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Can somebody shed some light on what the difference, if any, there is between the GBTrack models of certain cars and the Fly versions. I've just bought a Lancia Beta Montecarlo in Alitalia colours which actually has a GBTrack label inside but it doesn't look any different to a Fly version (different colour scheme excepted) a mate's got. So what gives?

While on the subject of Fly are the trucks any good? Obviously I realise that you need a pair to race them but are they any fun. What do they handle like etc.

cheers
 

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The Fly trucks are great fun. They are fast but braking is harder as the model is heavy so just like the real thing they need a longer distance to slow up. I have raced them box standard and had a great time b
 

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Fly and GB Track is the same; as i was told by my slot-dealer the firm Fly became to big (for spanish tax purposes B) ) and it was split into two labels.....

Cheers
Zubi
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I believe FLY invented the GB-track brand for marketing purposes only. The said FLY models we're gonna have a higher quality standard than GB-track-models, so they asked more money for the FLY models and the GB-track models where on the pricinglevel of the old FLY models. Now they as a lot of money for both FLY and GB-track. Can you see the difference between a FLY model and a GB-track model??

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Damduin
 

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The trucks are great fun - detail and performance is impressive out of the box, but you may want to place another magnet just behind the guide to help stave off terminal understeer!



Mark.
 

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I have no idea about the tax issue, but GBTrack was indeed announced as less detailed cars than FLY. This was true in the beginning when the Porsche 917 PA came along and to some degree with the Chevron as well. The Porsches also had a very glossy finish. I think the reaction wasn't too good on those cars, especially as the price wasn't really lower, sometimes even higher than for Fly cars !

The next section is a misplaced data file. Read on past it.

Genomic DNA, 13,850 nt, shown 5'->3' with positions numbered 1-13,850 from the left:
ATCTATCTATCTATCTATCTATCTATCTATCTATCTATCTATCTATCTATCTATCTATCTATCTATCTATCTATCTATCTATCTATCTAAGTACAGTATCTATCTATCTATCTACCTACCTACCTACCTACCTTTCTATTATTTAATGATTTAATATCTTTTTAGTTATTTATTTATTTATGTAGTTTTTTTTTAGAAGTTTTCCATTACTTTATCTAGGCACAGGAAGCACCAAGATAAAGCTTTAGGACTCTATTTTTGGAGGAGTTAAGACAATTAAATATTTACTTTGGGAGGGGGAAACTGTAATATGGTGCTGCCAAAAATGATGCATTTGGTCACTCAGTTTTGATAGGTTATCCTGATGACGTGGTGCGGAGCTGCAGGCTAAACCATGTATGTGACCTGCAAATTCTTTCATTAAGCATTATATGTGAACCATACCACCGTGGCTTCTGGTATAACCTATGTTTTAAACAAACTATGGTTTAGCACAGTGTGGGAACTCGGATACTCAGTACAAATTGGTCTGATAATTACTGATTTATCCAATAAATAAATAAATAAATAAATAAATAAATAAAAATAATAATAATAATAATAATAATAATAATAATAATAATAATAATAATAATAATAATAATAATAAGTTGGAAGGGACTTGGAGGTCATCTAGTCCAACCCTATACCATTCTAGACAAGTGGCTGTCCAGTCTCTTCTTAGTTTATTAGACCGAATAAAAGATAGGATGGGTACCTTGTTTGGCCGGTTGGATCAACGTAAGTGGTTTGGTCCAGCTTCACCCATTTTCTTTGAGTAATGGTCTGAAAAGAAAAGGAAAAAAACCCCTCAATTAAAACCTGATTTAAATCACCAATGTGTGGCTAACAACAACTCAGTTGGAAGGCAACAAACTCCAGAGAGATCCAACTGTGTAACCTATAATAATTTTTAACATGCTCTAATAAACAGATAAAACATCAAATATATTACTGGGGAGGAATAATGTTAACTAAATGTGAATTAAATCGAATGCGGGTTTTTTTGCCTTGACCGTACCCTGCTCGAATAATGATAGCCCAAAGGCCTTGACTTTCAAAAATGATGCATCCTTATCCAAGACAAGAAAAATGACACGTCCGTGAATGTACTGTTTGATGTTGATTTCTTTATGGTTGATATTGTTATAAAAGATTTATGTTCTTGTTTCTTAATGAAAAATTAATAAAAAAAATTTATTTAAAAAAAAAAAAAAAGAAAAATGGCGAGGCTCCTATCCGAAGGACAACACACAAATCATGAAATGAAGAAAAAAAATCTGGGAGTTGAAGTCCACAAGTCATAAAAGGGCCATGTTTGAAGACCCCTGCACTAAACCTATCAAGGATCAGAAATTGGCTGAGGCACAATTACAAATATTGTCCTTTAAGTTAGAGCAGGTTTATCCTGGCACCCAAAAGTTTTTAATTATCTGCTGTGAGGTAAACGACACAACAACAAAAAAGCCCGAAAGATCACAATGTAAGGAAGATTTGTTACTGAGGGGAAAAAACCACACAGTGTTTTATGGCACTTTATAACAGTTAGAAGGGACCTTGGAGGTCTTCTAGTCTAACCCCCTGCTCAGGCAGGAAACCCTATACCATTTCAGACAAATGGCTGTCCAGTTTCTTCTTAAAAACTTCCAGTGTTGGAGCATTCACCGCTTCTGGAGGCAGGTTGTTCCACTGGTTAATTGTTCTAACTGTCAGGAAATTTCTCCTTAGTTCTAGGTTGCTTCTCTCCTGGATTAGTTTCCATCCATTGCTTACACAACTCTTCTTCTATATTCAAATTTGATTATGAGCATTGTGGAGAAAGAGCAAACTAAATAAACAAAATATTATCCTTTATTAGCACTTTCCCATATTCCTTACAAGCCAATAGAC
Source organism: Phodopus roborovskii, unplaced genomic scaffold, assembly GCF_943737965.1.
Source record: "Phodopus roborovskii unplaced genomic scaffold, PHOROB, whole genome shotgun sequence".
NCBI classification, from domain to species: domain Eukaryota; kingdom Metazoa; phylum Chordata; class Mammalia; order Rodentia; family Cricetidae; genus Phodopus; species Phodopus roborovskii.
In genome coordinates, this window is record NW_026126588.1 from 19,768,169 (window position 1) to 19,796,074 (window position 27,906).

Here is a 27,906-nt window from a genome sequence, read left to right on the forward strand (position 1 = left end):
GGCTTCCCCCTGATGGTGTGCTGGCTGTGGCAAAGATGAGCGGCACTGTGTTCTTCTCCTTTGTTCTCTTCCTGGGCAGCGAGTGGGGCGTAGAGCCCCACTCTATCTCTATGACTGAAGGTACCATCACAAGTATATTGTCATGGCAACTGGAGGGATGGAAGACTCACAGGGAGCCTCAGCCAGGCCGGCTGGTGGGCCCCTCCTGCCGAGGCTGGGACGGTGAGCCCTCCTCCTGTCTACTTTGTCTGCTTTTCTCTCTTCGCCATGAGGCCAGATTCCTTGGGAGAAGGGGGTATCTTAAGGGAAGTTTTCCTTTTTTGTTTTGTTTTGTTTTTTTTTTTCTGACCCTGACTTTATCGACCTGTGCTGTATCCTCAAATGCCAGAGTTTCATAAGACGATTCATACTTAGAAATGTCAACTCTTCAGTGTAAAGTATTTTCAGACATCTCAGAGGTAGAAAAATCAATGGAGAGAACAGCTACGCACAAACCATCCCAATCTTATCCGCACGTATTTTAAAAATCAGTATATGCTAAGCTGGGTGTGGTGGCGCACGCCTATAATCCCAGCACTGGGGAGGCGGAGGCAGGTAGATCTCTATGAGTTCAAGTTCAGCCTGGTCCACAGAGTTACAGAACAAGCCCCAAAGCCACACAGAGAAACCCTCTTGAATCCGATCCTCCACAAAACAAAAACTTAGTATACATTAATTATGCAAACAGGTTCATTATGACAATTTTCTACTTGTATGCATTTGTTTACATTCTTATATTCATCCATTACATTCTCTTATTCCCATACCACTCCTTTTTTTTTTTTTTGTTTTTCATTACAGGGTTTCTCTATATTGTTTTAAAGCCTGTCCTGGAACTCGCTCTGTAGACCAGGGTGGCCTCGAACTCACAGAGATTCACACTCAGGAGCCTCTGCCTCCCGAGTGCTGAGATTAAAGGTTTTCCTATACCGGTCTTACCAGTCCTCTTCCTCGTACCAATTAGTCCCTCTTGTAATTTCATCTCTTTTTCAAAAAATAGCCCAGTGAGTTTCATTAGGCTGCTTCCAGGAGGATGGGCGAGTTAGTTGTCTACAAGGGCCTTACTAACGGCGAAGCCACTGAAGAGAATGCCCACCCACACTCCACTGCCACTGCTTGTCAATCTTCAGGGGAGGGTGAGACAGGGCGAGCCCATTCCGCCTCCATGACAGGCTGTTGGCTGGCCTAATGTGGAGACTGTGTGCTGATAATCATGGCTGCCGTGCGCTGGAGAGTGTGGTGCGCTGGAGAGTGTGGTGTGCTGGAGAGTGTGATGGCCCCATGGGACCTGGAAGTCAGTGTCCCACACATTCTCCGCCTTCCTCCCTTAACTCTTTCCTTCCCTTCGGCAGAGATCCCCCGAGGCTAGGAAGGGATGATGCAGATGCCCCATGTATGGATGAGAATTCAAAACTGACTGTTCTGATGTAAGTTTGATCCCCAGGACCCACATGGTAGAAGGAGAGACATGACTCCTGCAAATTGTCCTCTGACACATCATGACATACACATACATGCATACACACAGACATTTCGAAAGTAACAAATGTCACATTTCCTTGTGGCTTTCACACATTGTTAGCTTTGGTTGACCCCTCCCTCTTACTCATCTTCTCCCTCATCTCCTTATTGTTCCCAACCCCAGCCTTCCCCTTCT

Later on, there wasn't much difference between GB Track and Fly cars, some being even available in the two ranges (Porsche GT1 evo). At present, GB Track is mainly used for the trucks.
 

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I think Fly have managed to confuse both themselves and the market with the ambiguously named GB Track range.

I don't run trucks of my own, mainly because I don't know enough other truck owners to race against and they are not cheap either. But I have had the opportunity of a good thrash with one or two and was VERY impressed by their power and speed. The amazing performance was not expected! However, when they come off, their speed and weight tends to creat more damage than is comfortable, too.
 

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Trucks are good runners and beautiful to watch, but heavy; a friend of mine used to mount solid hardwood tyres at the front , turned in a lathe and painted black, to prevent deslotting in sharp bends,
and it worked!
Ciao
 

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Most of you are quite correct - the GB Track range was intended to be a slightly less detailed and therefore slightly less expensive version of Fly, and the cars they began the range with were cars that required less detail. Now, they have dropped the GB Track range of cars and the name only refers to the trucks, but stock still exists with the GB Track label in the car boxes. The trucks themselves are 1/36th scale as opposed to 1/32 scale, and race beautifully and are great fun. The range of liveries is quite vast, and if you want something really spectacular see the new limited edition release model E-Truck 22 at Gaugemaster/Fly
Aaron
 

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Ah, thanks for the info regarding scale, Aaron. That explains why a die-cast Scania tanker I have looks quite a lot bigger than my Steve Parrish Merc race truck. I mean, I suppose race trucks are smaller than their roadgoing counterparts, but not to such a degree.

Mark.
 
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